Thu, June 03, 2010
World > Asia-Pacific

Japan's leadership race takes a turn as underdog receives kingpin's backing

2010-06-03 13:28:12 GMT2010-06-03 21:28:12 (Beijing Time)  Xinhua English

Shinji Tarutoko, a relatively unknown lawmaker from Japan's ruling Democratic Party of Japan (DPJ), speaks at a press conference in Tokyo, capital of Japan, June 3, 2010. Top DPJ executives decided Thursday to support underdog Shinji Tarutoko, a relatively unknown lawmaker from Japan's ruling DPJ in his leadership race against Naoto Kan, the party's finance minister, who was thought to be a shoo-in for the DPJ's top post. (Xinhua/Ji Chunpeng)

Japanese ruling party lawmaker Shinji Tarutoko enters a news conference at the Democratic Party of Japan's headquarters in Tokyo June 3, 2010. The political poster on the wall for Prime Minister Yukio Hatoyama reads: "Change in government"; "Keeping campaign promises". (Reuters Photo)

Japanese ruling party lawmaker Shinji Tarutoko speaks to journalists during a news conference at the Democratic Party of Japan's headquarters in Tokyo June 3, 2010. Tarutoko, a relatively unknown lawmaker from the Democratic Party, said on Thursday he would run for the party leadership to replace Prime Minister Yukio Hatoyama. The Japanese text reads, "Democratic Party of Japan". (Reuters Photo)

Japanese finance minister Naoto Kan attends a press conference at the headquarters of Democratic Party of Japan (DPJ) in Tokyo, capital of Japan, June 3, 2010. Top DPJ executives decided Thursday to support underdog Shinji Tarutoko, a relatively unknown lawmaker from Japan's ruling DPJ in his leadership race against Naoto Kan, who was thought to be a shoo-in for the DPJ's top post. (Xinhua/Ji Chunpeng)

TOKYO, June 3 (Xinhua) -- Top Democratic Party of Japan (DPJ) executives decided Thursday to support underdog Shinji Tarutoko, a relatively unknown lawmaker from Japan's ruling DPJ in his leadership race against Naoto Kan, the party's finance minister, who was thought to be a shoo-in for the DPJ's top post.

Lawmakers close to outgoing Secretary-General Ozawa decided to support Tarutoko's leadership run tomorrow following an executive meeting at which it was decided the DPJ needs to present itself in a new light and with a new "clean" image, sources close to the matter said, meaning it is possibly no longer a one-horse-race for the leadership.

Speaking in a nationally televised news conference Tarutoko reiterated his plans to stand as a candidate to succeed Prime Minister Yukio Hatoyama who abruptly announced his intention to resign after eight months in office on Wednesday.

"I want the DPJ to have a fresh start and the people of Japan to have high hopes for the party," said Tarutoko.

"As prime minister I would seek to reduce the number of lawmakers in the Diet by 80 and seek a new direction for politics in Japan."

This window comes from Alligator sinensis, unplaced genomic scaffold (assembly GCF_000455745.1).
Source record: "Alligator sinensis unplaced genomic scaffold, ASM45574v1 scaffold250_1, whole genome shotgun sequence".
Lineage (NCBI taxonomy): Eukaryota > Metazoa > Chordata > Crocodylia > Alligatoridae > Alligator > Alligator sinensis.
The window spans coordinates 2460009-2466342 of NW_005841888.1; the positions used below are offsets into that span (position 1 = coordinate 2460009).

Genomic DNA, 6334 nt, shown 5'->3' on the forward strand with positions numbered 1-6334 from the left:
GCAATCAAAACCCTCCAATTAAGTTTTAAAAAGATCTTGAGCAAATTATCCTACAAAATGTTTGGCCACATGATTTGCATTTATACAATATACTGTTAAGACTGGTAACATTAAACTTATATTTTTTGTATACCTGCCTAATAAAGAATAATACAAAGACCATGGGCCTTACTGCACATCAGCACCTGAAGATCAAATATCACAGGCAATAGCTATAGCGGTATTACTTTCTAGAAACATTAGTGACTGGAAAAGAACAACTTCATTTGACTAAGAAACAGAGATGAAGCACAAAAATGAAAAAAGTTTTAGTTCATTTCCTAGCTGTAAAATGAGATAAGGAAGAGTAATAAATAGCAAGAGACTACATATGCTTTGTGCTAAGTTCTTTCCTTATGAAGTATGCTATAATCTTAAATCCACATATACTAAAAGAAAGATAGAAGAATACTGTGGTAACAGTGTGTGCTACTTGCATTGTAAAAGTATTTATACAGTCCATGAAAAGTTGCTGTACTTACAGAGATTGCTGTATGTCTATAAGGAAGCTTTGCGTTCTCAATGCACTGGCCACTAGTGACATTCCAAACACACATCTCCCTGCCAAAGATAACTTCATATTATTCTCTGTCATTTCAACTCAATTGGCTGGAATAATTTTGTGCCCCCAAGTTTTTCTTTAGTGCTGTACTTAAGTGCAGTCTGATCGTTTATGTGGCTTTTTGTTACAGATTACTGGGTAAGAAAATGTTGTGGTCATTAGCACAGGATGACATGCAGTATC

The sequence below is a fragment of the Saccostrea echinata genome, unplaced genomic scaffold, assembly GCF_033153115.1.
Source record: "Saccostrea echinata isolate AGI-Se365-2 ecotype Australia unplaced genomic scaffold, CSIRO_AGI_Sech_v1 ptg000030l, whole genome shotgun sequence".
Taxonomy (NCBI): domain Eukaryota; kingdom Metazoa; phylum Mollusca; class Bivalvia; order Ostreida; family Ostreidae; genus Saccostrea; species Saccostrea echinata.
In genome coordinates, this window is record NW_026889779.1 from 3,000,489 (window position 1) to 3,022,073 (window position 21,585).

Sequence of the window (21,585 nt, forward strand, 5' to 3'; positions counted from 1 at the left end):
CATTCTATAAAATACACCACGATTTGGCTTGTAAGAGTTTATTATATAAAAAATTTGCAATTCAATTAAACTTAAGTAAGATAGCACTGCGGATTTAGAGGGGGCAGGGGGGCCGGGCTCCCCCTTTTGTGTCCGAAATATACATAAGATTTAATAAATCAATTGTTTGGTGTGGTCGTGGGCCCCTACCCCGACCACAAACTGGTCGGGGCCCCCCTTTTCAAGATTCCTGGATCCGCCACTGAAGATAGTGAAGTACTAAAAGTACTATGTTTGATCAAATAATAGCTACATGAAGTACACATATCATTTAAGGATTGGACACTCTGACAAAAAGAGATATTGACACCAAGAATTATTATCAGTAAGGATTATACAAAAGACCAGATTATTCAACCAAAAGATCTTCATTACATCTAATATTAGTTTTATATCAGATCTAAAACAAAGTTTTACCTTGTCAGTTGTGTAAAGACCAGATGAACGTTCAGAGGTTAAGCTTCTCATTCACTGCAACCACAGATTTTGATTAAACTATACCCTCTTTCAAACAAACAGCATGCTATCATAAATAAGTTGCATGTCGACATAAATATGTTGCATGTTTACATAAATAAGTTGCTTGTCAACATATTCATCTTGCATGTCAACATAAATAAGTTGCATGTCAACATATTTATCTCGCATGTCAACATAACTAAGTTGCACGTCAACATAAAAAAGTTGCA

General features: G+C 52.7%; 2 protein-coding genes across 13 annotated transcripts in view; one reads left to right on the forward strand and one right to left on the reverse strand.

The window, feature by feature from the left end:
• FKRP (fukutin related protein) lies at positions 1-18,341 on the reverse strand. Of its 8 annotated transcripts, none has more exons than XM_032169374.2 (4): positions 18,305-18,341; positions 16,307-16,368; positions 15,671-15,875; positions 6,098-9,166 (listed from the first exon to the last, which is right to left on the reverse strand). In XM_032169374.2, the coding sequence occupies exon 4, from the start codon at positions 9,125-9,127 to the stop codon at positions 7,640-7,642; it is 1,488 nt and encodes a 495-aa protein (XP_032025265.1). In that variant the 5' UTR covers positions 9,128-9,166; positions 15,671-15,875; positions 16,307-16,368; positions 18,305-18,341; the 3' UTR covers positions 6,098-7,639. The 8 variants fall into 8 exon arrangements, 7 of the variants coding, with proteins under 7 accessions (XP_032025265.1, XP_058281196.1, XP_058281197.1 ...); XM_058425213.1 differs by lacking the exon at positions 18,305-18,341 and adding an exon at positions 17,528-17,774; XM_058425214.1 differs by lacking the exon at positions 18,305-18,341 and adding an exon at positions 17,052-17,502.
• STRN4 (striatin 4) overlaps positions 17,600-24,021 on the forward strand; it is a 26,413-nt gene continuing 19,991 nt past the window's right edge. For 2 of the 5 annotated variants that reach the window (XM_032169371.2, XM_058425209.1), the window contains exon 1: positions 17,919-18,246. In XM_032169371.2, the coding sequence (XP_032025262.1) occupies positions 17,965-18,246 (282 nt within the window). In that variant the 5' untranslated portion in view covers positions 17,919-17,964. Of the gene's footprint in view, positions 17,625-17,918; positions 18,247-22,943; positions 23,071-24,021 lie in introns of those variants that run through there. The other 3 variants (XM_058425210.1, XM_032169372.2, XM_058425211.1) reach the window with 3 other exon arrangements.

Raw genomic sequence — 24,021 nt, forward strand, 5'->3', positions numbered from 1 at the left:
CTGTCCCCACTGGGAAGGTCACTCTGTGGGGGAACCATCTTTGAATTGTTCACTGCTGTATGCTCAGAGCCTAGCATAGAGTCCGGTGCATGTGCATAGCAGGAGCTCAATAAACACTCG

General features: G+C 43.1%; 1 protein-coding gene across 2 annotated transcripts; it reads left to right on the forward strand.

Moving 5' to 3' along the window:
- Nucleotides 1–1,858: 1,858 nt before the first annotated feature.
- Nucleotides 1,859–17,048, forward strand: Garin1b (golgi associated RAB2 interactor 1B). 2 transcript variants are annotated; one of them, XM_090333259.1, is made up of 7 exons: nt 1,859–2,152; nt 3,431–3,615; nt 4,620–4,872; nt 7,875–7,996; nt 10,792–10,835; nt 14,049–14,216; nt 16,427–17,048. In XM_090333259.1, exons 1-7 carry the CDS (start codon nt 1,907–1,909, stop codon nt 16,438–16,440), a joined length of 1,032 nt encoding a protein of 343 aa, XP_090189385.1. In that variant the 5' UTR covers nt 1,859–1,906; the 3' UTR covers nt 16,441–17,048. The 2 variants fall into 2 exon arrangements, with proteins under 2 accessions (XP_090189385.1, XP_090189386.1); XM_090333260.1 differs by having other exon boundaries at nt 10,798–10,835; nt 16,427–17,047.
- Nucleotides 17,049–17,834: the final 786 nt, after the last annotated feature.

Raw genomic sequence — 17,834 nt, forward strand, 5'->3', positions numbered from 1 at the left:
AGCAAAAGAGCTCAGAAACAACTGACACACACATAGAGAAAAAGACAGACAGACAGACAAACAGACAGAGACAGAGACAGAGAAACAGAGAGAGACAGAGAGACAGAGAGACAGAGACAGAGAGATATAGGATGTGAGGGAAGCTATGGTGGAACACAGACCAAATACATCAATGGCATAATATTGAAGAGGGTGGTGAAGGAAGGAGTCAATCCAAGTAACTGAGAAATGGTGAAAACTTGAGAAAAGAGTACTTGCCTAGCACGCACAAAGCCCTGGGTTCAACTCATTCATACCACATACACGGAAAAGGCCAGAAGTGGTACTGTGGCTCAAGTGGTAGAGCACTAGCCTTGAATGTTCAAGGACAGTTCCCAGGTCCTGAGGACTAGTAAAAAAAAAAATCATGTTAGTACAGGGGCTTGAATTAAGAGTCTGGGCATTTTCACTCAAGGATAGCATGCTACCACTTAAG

"Mr. Hatoyama paid a large price over his decisions regarding the Futenma relocation issue and I will abide by the agreement made with the U.S., however, I will work hard to make changes to the Okinawa situation in the long term," he said.

When asked about his affiliation to pro-Ozawa executives Tarutoko replied," It's absurd to categorize members regarding their closeness to Mr. Ozawa. Those lawmakers who are close to Mr. Ozawa are wanting to show collectively that the DPJ is working hard to change it's tainted image."

Tarutoko, is a DPJ lawmaker, heads the lower house environment committee and is known as one of seven members of a group led by party elder Kozo Watanabe that has distanced itself from party heavyweight Ichiro Ozawa.

For his part, Naoto Kan, who many political pundits believe is the frontrunner to succeed Hatoyama, said in a news conference directly after Tarutoko's that his focus as DPJ leader and prime minister would be to run a clean government that was less exposed to the influence of ruling party kingpin Ichiro Ozawa and free from money scandals. The 63 year old political veteran said that his primary focus would be on rejuvenating the nation.

"A lot of Japanese people entrusted the DPJ to rejuvenate the country and I plan to achieve this purpose and this is why I am running for leader and this is what I told Mr. Hatoyama yesterday, " Kan said.

"There are a number of strategies for economic growth and financial health already underway, but yet to come to fruition because of the Futenma base issue in Okinawa. Mr. Hatoyama stepped down to remove such obstacles," the finance minister said.

Kan also said as leader he will make continued efforts to reduce the burden of hosting U.S. military bases on Okinawa Prefecture based on the Japan-U.S. accord reached last week.

Registration of candidates will start Friday morning, and a meeting of DPJ legislators in both houses of the Diet will be held from 11 a.m., with a vote taken after speeches by candidates. The party leader will be selected from the votes of 307 members of the House of Representatives and 116 members of the House of Councilors.

Whoever leads the DPJ will almost certainly become the next prime minister in line with the party's strength at parliament.

The new leader's term will serve Hatoyama's remaining term that lasts until the end of September.

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